My first Penney store experience was in Oelwein, Iowa, and it was a scene right out of the movie, A Christmas Story. And that store 60 years ago looked just like the one there in Sheridan today.
Here in Lander, when I first came to work at the Journal, one of our biggest advertisers was the JC Penney Store, again, right in the heart of our downtown. And yes, it had a half upstairs and it had a basement. I think tubes were still there which would whistle sales tickets from the various cash registers back to the bookkeeping department. Even by today’s standards, these tubes were space age. Amazing. They provided a way to quickly move information around prior to the age of computers.
On this trip, we took two different scenic drives on our way to and from Sheridan.
First, we traveled to Greybull so we could take US 16 up Shell Canyon and over the mountain. The weather was beautiful and we even stopped and checked out the Dinosaur tracks outside of Shell. Also, took a photo of the canyons there at the Big Horn Mountains that seem to form a “W” and a “Y” — is that there or was I just imagining it?
Near Burgess Junction I ran into Ed Kingston at the Elk View Inn. First met Ed 15 years ago. He has done well and aged better than me. The lodge is beautiful. It and Bear Lodge plus a few other lodges make that area a snowmobile and ATV mecca.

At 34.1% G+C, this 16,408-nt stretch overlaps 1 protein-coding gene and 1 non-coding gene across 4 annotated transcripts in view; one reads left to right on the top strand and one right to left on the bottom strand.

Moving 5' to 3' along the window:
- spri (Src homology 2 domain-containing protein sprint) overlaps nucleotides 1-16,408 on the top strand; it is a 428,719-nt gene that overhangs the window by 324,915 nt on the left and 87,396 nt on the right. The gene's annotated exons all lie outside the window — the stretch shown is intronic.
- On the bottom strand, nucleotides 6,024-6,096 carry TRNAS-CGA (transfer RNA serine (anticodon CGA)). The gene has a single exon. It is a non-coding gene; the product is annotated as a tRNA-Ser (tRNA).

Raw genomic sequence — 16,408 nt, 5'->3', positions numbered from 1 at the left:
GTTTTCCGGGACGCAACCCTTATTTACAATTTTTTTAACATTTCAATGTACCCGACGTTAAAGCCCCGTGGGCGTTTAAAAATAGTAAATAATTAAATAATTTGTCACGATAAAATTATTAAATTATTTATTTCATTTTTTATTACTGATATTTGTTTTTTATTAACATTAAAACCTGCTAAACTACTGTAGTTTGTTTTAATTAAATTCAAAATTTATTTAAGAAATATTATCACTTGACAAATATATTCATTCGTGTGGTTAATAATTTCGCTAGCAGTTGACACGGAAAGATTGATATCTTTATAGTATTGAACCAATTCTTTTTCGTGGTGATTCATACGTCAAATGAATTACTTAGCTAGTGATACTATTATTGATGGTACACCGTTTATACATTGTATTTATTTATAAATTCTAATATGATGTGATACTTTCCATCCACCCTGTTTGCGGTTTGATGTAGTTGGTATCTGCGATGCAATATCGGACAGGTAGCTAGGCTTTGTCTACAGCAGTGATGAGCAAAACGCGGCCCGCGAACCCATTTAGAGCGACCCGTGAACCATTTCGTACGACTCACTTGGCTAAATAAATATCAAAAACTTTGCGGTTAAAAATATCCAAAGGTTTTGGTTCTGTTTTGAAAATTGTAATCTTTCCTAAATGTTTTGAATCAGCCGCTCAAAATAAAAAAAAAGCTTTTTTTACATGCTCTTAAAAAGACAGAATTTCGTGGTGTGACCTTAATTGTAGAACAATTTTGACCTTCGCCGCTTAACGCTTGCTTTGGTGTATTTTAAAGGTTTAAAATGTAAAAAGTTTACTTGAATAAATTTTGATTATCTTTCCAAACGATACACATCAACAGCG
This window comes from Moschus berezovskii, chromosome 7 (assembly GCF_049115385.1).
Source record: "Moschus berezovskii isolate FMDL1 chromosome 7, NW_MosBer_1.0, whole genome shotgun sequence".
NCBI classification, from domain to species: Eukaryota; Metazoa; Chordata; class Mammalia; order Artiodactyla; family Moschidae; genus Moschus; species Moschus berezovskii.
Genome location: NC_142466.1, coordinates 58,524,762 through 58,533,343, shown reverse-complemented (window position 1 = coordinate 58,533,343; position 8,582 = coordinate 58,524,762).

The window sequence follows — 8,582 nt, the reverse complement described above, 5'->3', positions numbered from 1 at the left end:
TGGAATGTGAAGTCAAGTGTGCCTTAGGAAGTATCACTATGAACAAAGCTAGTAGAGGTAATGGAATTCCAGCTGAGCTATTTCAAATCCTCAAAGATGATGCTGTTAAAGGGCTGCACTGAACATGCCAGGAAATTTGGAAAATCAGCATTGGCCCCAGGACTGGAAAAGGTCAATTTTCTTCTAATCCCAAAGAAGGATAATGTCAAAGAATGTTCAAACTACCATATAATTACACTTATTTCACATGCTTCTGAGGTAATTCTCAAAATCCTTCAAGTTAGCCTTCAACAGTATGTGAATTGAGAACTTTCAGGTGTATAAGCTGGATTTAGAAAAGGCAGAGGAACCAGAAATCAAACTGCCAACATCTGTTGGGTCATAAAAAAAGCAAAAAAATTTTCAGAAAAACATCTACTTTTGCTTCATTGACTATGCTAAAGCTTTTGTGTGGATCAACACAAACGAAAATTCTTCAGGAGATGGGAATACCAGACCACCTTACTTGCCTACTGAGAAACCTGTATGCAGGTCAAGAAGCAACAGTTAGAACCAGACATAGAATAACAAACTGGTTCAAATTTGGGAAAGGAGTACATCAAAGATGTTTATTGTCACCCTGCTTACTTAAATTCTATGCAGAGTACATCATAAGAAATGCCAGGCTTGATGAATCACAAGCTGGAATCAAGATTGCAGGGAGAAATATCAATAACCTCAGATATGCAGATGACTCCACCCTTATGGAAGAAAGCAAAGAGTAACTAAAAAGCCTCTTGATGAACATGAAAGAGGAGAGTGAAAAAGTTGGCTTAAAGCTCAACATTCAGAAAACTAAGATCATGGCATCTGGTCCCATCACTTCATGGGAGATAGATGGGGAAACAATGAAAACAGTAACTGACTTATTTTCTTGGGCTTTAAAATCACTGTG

We encountered terrible fog descending into Dayton and on our way to Sheridan and settled into a rainy trip.
Bob Grammens and Kim Love had me on the radio for a couple of mornings and that was sure fun. Radio appears to be struggling in some communities, but not Sheridan. Lots going on in that area. Don’t touch that dial!
Although energy is a big deal in the Sheridan area, you would not notice it by how the Main Street feels. It is certainly lively including a new store started by a 13-year old boy. Amazing. His name is Luke Knudsen and he started a store called The Old General Store, which features antiques.
Another neat store is the Best Out West store owned by Christy Love, Kim’s sister.
The remodeled Sheridan Inn is a real treat. The old strucure originally built by Buffalo Bill Cody is now a true modern classic.
One of the premier craft breweries in the state is the Black Tooth establishment, which exists in an old auto garage. Great beer and a great location.
Our trip was designed as loop drive so we headed south to Buffalo and were impressed by how busy the Sports Lure store was there in the main business district. Small towns are lucky to have local-owned stores like it and the Office to cater to local needs.
It is hard not to love Buffalo’s Occidental Hotel. What a beautiful job its owners have done to restore it.
This is the heart of Longmire country but despite looking for them, none of the characters were to be seen on this day. Longmire is the name of a popular TV series based on books by Craig Johnson of Ucross.
While in Buffalo, I also looked for the infamous “Bench Sitters,” made popular by the Sagebrush Sven columns in the Buffalo Bulletin. It was the wrong time of day to see them, too, I guess.